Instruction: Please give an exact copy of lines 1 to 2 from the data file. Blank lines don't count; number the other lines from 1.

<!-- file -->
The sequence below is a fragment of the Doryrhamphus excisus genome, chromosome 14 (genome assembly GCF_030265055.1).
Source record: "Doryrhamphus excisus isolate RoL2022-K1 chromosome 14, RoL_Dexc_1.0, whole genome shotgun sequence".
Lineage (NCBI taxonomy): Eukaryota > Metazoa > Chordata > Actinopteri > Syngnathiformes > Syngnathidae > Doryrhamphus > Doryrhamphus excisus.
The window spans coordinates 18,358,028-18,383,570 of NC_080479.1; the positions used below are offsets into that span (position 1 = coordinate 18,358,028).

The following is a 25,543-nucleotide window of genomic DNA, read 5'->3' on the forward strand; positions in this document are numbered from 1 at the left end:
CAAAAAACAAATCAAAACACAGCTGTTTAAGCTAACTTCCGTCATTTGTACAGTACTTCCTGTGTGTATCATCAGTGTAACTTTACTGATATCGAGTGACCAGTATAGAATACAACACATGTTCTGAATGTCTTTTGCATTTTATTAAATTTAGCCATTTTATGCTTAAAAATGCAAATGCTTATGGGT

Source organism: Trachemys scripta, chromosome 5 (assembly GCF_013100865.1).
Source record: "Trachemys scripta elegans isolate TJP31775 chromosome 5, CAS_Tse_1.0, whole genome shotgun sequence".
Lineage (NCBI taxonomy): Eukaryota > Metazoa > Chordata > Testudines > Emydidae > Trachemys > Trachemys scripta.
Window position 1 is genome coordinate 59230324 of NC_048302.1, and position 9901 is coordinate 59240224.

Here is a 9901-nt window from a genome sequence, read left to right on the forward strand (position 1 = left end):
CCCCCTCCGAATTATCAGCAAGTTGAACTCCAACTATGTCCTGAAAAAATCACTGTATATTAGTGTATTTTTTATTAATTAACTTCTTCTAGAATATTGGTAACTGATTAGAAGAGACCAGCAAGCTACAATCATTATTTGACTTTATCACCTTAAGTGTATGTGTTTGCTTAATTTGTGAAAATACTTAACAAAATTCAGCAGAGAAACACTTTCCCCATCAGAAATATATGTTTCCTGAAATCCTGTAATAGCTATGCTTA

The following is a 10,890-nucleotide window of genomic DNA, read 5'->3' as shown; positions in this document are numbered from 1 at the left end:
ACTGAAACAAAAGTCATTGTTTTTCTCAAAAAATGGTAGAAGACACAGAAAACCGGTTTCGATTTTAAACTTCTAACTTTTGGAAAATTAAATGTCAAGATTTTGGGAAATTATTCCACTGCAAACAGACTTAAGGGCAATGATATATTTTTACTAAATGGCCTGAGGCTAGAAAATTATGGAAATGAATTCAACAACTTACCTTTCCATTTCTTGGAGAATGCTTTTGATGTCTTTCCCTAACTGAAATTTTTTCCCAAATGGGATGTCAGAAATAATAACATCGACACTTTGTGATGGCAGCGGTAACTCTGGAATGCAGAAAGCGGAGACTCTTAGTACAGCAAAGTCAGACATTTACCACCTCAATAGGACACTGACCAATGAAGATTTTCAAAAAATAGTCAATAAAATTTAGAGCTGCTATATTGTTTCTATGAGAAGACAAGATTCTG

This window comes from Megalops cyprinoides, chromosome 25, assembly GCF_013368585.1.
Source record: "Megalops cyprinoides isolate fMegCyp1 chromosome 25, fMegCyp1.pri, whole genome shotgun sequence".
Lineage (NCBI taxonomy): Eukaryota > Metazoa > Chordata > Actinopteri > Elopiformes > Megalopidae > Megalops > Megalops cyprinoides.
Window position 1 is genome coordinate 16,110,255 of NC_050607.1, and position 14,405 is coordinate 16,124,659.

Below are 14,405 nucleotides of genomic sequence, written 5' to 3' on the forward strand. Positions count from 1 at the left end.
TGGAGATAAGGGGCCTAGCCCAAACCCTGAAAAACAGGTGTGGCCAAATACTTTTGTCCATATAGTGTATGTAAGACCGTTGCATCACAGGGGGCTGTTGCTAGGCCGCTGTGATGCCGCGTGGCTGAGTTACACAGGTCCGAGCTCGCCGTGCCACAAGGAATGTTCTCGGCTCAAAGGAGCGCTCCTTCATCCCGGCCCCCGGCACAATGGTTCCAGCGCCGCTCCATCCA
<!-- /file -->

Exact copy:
The sequence below is a fragment of the Doryrhamphus excisus genome, chromosome 14 (genome assembly GCF_030265055.1).
Source record: "Doryrhamphus excisus isolate RoL2022-K1 chromosome 14, RoL_Dexc_1.0, whole genome shotgun sequence".